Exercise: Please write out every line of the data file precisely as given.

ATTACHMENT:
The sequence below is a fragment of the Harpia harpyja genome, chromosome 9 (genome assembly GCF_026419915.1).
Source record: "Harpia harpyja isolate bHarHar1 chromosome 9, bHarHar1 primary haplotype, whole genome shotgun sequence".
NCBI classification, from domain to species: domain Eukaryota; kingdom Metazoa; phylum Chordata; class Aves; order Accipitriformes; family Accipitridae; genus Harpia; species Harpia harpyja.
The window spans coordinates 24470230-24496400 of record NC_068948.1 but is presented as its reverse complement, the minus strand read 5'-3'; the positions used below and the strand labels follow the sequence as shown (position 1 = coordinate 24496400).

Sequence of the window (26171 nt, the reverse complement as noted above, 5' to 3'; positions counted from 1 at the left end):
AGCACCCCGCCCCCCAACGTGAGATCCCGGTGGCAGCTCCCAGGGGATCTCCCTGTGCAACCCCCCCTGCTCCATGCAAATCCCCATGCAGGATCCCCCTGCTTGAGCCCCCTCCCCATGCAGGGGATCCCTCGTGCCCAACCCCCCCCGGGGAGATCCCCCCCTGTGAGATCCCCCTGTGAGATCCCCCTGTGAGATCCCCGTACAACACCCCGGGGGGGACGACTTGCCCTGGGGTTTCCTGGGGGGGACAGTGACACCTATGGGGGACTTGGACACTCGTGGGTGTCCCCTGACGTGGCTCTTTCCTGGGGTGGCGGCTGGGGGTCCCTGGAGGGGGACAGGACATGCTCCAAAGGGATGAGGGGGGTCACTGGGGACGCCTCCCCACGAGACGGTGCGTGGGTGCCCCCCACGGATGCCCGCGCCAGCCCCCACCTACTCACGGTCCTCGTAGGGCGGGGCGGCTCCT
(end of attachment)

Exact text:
The sequence below is a fragment of the Harpia harpyja genome, chromosome 9 (genome assembly GCF_026419915.1).
Source record: "Harpia harpyja isolate bHarHar1 chromosome 9, bHarHar1 primary haplotype, whole genome shotgun sequence".
NCBI classification, from domain to species: domain Eukaryota; kingdom Metazoa; phylum Chordata; class Aves; order Accipitriformes; family Accipitridae; genus Harpia; species Harpia harpyja.
The window spans coordinates 24470230-24496400 of record NC_068948.1 but is presented as its reverse complement, the minus strand read 5'-3'; the positions used below and the strand labels follow the sequence as shown (position 1 = coordinate 24496400).

Sequence of the window (26171 nt, the reverse complement as noted above, 5' to 3'; positions counted from 1 at the left end):
AGCACCCCGCCCCCCAACGTGAGATCCCGGTGGCAGCTCCCAGGGGATCTCCCTGTGCAACCCCCCCTGCTCCATGCAAATCCCCATGCAGGATCCCCCTGCTTGAGCCCCCTCCCCATGCAGGGGATCCCTCGTGCCCAACCCCCCCCGGGGAGATCCCCCCCTGTGAGATCCCCCTGTGAGATCCCCCTGTGAGATCCCCGTACAACACCCCGGGGGGGACGACTTGCCCTGGGGTTTCCTGGGGGGGACAGTGACACCTATGGGGGACTTGGACACTCGTGGGTGTCCCCTGACGTGGCTCTTTCCTGGGGTGGCGGCTGGGGGTCCCTGGAGGGGGACAGGACATGCTCCAAAGGGATGAGGGGGGTCACTGGGGACGCCTCCCCACGAGACGGTGCGTGGGTGCCCCCCACGGATGCCCGCGCCAGCCCCCACCTACTCACGGTCCTCGTAGGGCGGGGCGGCTCCT